Care Hair

Hair do’s and don’ts during Pregnancy

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APARNA GUPTA gives a complete guide on how to take care of your tresses as a little soul grows within your body.

How often have we heard women mention pregnancy and hair loss in the same breath? Apart from hair fall, sometimes the hair might become thinner, drier or frizzier. Some women also start noticing breakage and brittleness. Another common issue is mild scalp sensitivity accompanied by itching and dandruff. The hormones playing up during the nine months of pregnancy and three months after delivery hold the power to manipulate the lustre and texture of the hair. Hair fall is often an indication of something amiss within the body’s internal system.

Impact of Fluctuating Hormones on Hair
Hair problems are most pronounced in the postpartum phase or to be precise, three months after the delivery. Dr. Geetika Mittal Gupta, Founder and Medical Director at ISAAC, explains, “The hormonal surge during pregnancy generally prolongs the resting phase of hair follicles making the head full of long tresses. In the three months, post-delivery, is when estrogen level gets low and this is when the hair fall or Telogen Effluvium starts.” The good news is that this hair loss is temporary and can be totally reversed with a good diet and prescribed supplements. Though not very common, sometimes women may suffer hair loss even during pregnancy due to vitamin and mineral deficiency. Discuss with your gynaecologist which vitamins and mineral supplements are safe to consume. Sudden greying of hair during pregnancy is attributed to iron, iodine and protein deficiencies. “Alopecia Areata, an autoimmune medical condition which leads to bald patches in the scalp may sometimes be triggered during the late stages of pregnancy,” adds Dr. Gupta. If you are suffering from thyroid or PCOS take additional care to ensure that the levels of hormones are completely under control during and post-delivery. A sudden imbalance can precipitate severe hair fall.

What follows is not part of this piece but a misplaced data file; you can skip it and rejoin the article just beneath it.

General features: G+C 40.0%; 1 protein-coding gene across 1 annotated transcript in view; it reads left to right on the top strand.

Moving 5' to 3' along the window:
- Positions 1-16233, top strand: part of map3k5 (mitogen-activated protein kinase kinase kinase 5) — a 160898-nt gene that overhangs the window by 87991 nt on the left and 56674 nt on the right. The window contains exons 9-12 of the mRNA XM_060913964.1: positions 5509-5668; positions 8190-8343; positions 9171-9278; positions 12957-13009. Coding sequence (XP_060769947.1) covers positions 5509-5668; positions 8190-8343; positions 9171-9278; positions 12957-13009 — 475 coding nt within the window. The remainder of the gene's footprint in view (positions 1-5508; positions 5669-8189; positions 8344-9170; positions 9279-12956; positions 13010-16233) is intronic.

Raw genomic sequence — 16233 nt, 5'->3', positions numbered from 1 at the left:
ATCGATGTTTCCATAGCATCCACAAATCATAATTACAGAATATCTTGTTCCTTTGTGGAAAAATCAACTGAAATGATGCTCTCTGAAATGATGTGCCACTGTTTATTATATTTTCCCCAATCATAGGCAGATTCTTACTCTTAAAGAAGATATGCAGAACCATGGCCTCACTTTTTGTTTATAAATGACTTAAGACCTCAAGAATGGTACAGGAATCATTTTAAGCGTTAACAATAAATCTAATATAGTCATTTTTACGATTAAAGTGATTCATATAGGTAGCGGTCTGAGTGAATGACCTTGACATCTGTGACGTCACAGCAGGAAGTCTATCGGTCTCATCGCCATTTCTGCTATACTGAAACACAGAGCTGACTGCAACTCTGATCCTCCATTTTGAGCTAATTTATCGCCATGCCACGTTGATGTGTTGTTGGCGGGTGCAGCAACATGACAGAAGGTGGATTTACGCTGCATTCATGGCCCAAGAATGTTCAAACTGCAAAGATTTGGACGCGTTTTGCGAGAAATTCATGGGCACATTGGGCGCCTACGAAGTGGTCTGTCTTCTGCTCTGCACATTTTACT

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How to control Pregnancy-induced hair fall
Besides the regular dietary supplements, ensure that your diet is rich in proteins and antioxidants to prevent hair loss during and post pregnancy. Dr Gupta lists yoghurt, egg, nuts, pulses and fruits like pomegranate, papaya and cheese as diet must-haves. Supplements such as biotin, zinc, vitamin C and vitamin E are especially beneficial for glowing skin and lustrous hair.

“Massage the head with cold-pressed coconut oil or warm ghee as it stimulates blood circulation in the scalp and helps prevent too much shedding. This should be started during pregnancy and continued till six months post childbirth,” advises Dr. Gupta.

Use shampoos and conditioners that contain biotin and silica. Avoid using thin hair combs and combing wet hair as fragile hair breaks more easily. Tight hairstyles, pigtails and hair bands that stretch the hair increase the pressure on tresses and hence aggravate hair fall.

Salon Treatments to Embrace and Avoid
“Pregnant women should opt for regular hair spa rituals, such as the System Professional Reborn treatment. This process is scientific and starts with an in-depth analysis of the hair. You know exactly what your hair is going through from the scalp to the tips, and this helps find and prepare the right solution for your issues,” says Swati Gupta, Creative Director of Bodycraft Spa & Salon. She points out while touch-ups or global colouring could come with restrictions, creative colouring is usually fine unless the client is in the last trimester, as her back pain aggravates from sitting for long hours. Swati, who is a master colourist, explains that during creative colouring, the colour is not touching your scalp, therefore there is no way that it can enter your bloodstream.

However, she believes that it’s better to be cautious and check with your gynaecologist before scheduling any procedure that involves the use of synthetic chemicals. She adds, “If you are already facing hair fall, or are having scalp sensitivity or your hair is unevenly dry, then you must avoid doing things with too much heat and potent chemical treatments.”

From a medical point of view, Dr. Gupta suggests that procedures involving synthetic chemicals should be strictly avoided till the first trimester. “Colouring of hair should be limited to only using henna or just a few highlights. Straightening of hair involves the use of formaldehyde which in turn can aggravate hair loss and the odour of such products can precipitate nausea and vomiting.”

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A good diet supported by a good care regime will ensure those hair woes are kept at bay during and
post pregnancy.